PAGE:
THE ALISON LAWSON PROGRAM
Simple, safe, successful
The Alison Lawson Treatment in New Zealand and around the world has successfully treated hundreds of patients and we hope to change the lives of many more.
What to expect from the program
Treatment is unique and diverse, each client receives one to one support depending on their Individual requirements.
The first step is to book a visual assessment at the Centre. We will look at the functioning of the eyes and will determine if this unique treatment is recommended.
Good vision involves many different vision skills. Issues such as poor tracking, weak visual muscular control and unsteady fixation can go undetected at routine eye checks. For people with symptoms of dyslexia and learning challenges we find the eyes are usually not integrating well together, fixation of the aiming point in one eye is often unsteady. A check is made on the aiming point of each eye and several other tests are completed to confirm binocular vision and see how effectively the brain is using the eyes.
From there, we will provide our recommendations to you regarding treatment.
The Alison Lawson Treatment program is made up of ten (10) one hour treatments, utilising the Lawson Anti-Suppression Device (LASD). This is combined with structured home exercises that are completed between treatments where Tina, the client and family work together as a team in achieving set goals.
Patented system: The Alison Lawson treatment involves the use of a patented machine plus structured exercises to treat unsteady fixation. The Lawson Anti-Suppression Device (LASD) was developed and patented by Alison Lawson in 1979, and has been used ever since. Along with the full involvement and co-operation of the patient and parents/teachers if applicable, this treatment is a scientifically-based world-first. results can be obtained in 10 x one hour treatments. At the conclusion of treatment, the patient has a higher standard of focus than even the average person!
Scientifically proven: Our treatment is safe, effective, and most importantly – based on scientific evidence! Our approach is supported by two specific clinical trials. Additionally, the LASD machine has been tested by OPSM and found to be safe & effective in its use.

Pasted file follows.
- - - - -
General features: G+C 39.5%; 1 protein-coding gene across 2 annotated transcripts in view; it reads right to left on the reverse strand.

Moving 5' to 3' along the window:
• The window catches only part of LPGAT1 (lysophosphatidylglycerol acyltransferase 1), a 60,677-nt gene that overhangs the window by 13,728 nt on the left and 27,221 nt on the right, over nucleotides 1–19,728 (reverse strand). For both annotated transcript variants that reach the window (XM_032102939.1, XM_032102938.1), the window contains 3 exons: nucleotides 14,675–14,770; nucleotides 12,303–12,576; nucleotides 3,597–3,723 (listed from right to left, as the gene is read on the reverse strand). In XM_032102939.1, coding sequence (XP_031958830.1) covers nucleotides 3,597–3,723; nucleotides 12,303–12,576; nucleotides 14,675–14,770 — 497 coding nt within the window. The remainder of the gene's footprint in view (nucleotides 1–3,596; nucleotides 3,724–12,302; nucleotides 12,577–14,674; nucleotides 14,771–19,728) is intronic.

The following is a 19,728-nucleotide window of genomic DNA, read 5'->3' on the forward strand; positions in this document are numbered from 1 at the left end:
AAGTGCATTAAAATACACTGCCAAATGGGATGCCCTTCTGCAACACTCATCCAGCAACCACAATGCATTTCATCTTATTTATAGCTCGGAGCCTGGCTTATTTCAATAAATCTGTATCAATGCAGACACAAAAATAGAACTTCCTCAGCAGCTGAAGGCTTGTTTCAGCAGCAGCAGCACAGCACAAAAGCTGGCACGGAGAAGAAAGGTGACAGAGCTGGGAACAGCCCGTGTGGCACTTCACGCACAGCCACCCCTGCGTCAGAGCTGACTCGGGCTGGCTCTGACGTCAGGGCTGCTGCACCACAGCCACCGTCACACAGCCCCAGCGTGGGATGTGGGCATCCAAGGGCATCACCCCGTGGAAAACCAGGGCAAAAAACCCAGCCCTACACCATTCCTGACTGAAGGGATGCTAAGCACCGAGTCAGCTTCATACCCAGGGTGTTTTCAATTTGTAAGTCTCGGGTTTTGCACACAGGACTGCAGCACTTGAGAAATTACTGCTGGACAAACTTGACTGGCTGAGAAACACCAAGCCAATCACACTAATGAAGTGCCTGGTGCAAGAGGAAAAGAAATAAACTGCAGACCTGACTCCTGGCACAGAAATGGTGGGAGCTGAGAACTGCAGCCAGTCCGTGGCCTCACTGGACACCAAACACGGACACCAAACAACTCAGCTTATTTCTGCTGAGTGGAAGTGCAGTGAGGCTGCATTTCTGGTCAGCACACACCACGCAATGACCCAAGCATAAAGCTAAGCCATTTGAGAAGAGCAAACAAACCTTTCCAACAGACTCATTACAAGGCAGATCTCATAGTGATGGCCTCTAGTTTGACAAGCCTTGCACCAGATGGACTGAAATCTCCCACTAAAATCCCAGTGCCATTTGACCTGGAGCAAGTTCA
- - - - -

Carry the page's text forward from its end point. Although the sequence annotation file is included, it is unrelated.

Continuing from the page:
Achievable treatment time: Lasting results can be obtained in 10 x one hour treatments. This can be completed over a minimum of two weeks and up to around 10 weeks.
Non-invasive: Unlike other treatments, our approach is not invasive in any way. There are no drugs, no glasses, no hypnosis and no coloured lenses.
The eyes and the brain need to work together.
Successful treatment heavily involves stimulation of the visual cortex, which is at the back of the brain. In pure medical terms, it is situated on the medial aspect of the occipital lobe in relation to the calcarine fissure. It is characterised by the distinguishing white line or stria of Gennari, which is visible to the naked eye.
The cellular structure of the visual cortex is of the highly granular type associated elsewhere in the cortex with sensory function. The outer and inner granular layers are made up of small granular cells densely packed.
A simple analogy of the visual cortex likens it to that of a ‘layer cake’ with seven layers, the eye simply being the camera. Utilising the LASD, the larger discs stimulate the upper layers of the visual cortex and the finest bands stimulate the deepest layer of the visual cortex.
The eye is like the camera and the visual cortex in the occipital (lower back part of the brain) area is the main receiving station of the visual impulses, whilst the frontal lobe (upper area) of the brain interprets what is being seen.
There should be steady binocular fixation. However, many times the fixation of one macula is very unsteady, or there can be an eccentric fixation. Demonstrating the main cause for the learning problem, the patient is able to obtain a clear focus at any level of gaze, but it cannot be maintained. As fixation fails, so does the patient’s concentration. As there is unsteady or incorrect fixation, the frontal lobe of the brain lays down deep central suppression in the visual cortex (occipital cortex) of the affected eye.
Signs and Symptoms
- Reading difficulties
- Work unfinished
- Spells badly
- Poor comprehension
- Difficulty reading aloud
- Words moving/print distortions
- Easily distracted
- Behaviour problems
- Poor sporting ability
- Lacks confidence
- Low self esteem
- Headaches and tiredness
- Reverses Letters
- Labelled Dyslexic or ADD
- Can read but does not read for pleasure